Drew Hays of Thomaston wants the county and city governments to use the Local Option Sales Tax (LOST) the way it was meant to be used – as a rollback of property tax – rather than as an extra source of income for governments. Hays, who has attended all of the LOST negotiation meetings, made his presentation to the Upson County Board of Commissioners two weeks ago, and again on Sept. 18 at the Thomaston City Council meeting.
Hays told the council members that the Official Code of Georgia (OCGA)makes it clear that LOST revenues are to be used as an offset revenue source to reduce property tax levies. He stated he believes the current use of LOST as an additional revenue source is “a manipulation of the taxation process which is not in the best interests of the citizen taxpayer,” and he encouraged the governing bodies to both follow the OCGA as it was intended, and to make the correction prior to any further discussion of LOST distribution percentages.
Mayor Hays Arnold and other members of city government responded favorably to Hays’ presentation, as Upson County Commission Chairman Maurice Raines did two weeks ago. Mayor Arnold said hays presented some valid points.
“He has some very solid points that he brings forth. These are things that government would need to take a look at,” said Arnold. “I would encourage all of you to do as recommended here and take a look at the code section, and make yourself knowledgeable.”
Mayor Arnold added that the head of the Georgia Municipal Association (GMA), Norm Morton, will be visiting Thomaston next week to meet with State Representative-elect Johnnie Caldwell, and that they will bring the issue up with him as well.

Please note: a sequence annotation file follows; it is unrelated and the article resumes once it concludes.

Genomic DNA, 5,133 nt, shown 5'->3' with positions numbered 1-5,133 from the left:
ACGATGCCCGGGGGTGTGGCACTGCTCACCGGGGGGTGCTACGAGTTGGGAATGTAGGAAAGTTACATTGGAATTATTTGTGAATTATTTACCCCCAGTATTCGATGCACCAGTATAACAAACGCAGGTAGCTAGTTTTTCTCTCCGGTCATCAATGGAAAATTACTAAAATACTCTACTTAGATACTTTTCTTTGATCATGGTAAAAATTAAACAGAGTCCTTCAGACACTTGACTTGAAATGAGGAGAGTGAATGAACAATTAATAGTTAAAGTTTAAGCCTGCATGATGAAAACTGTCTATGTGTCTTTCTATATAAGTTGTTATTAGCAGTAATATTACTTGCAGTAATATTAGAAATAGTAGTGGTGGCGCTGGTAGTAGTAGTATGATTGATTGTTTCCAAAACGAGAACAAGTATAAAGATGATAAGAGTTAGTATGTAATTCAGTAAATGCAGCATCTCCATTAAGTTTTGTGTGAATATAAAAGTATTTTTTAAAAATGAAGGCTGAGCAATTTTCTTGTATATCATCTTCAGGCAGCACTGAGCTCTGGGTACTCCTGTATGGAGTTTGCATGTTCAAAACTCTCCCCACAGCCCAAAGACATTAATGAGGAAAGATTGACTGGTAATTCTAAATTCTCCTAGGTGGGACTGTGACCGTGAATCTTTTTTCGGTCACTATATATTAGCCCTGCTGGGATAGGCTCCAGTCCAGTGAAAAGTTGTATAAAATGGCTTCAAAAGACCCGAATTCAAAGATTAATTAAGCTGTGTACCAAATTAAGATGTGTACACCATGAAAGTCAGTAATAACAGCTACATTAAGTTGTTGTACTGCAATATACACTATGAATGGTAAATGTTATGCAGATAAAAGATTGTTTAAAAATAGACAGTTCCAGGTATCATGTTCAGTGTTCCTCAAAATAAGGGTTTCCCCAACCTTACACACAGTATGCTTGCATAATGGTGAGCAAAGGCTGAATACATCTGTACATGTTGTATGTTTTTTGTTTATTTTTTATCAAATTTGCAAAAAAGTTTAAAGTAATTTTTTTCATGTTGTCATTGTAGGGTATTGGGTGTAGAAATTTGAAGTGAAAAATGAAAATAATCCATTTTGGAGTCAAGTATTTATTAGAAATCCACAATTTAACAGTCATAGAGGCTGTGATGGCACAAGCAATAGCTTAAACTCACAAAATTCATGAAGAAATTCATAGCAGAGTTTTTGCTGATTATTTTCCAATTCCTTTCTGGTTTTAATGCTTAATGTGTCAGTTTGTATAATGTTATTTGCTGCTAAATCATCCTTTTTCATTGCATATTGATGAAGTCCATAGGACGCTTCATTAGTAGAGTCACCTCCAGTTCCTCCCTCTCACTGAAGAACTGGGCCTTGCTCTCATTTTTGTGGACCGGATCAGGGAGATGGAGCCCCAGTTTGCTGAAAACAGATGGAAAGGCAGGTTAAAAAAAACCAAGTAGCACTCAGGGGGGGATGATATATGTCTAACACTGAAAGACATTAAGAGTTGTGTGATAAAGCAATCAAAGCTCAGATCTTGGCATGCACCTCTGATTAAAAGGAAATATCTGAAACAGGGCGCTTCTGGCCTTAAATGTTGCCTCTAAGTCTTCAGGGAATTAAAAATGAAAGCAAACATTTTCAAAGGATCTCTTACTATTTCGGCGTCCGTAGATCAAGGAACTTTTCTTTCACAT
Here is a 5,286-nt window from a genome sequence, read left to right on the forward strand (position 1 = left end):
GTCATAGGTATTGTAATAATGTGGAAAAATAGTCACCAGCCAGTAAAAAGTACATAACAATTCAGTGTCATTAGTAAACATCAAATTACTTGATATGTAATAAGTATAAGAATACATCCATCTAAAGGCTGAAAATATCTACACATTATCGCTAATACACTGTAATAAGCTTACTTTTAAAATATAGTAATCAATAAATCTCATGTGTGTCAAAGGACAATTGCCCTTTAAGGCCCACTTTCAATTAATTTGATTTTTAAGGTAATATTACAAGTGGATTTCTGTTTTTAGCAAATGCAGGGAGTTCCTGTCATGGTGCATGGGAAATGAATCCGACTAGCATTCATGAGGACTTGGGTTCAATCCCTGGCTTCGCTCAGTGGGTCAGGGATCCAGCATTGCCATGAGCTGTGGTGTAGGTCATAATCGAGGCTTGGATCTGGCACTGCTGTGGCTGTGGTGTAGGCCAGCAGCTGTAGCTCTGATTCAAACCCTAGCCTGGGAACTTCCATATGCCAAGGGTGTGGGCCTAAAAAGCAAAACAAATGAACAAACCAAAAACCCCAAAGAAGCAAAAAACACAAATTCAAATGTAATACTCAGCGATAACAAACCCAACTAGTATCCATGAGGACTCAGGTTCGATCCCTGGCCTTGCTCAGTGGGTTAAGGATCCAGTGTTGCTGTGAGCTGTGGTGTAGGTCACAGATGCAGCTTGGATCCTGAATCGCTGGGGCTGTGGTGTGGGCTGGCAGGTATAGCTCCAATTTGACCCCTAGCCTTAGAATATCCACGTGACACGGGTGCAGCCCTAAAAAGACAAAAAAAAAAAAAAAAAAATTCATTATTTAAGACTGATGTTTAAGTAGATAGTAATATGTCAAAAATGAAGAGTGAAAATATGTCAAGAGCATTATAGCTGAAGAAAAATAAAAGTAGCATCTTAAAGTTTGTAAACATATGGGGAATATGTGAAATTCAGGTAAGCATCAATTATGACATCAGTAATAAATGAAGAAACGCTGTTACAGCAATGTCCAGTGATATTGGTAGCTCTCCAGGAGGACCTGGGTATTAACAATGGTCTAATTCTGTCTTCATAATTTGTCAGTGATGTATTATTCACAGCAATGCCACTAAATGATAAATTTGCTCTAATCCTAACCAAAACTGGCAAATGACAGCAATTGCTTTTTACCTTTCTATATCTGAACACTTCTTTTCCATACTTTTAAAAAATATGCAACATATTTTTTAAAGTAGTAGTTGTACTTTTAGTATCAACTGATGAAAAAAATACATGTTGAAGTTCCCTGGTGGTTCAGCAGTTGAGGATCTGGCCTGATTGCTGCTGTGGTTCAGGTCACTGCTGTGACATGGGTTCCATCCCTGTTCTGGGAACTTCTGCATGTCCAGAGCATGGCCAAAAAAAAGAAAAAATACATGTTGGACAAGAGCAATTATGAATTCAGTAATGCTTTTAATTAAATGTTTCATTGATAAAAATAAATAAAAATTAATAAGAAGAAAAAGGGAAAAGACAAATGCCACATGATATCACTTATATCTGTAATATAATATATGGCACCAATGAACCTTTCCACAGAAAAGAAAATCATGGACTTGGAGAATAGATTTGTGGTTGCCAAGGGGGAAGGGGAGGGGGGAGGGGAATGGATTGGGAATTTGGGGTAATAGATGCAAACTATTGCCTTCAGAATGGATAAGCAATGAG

City Attorney Joel stated that Hays is correct, that the LOST is intended to be a property tax rollback.
“Unfortunately,” Bentley added, “the issue that we face with the county is the disagreement with the division of the LOST proceeds as they are generated within the county. “
City Manager Patrick Comiskey agreed with Bentley, stating that after the county withdrew its original offer, the new offer would hurt city taxpayers.
“The proposal is that the county wants an increase in their allocation of that sales tax,” said Comiskey. “What in effect that means is, what the chairman is proposing is reducing the amount available for a tax rollback to city property owners, which, in effect, means a property tax increase. That is one of the things that we’re against.”
Bentley ended the comments by stating he is still hopeful the LOST negotiations can be worked out to everyone’s satisfaction.
“Mr. Hays, I would love for this community to work together so that the LOST proceeds that the city and county receives exceeds the millage rate for both the city and the county, and we do not have to levy any property taxes,” said Bentley. “I know that you run a business, and every business that we could have in this community and everything we can do to promote Upson County and Thomaston only helps to achieve that goal.”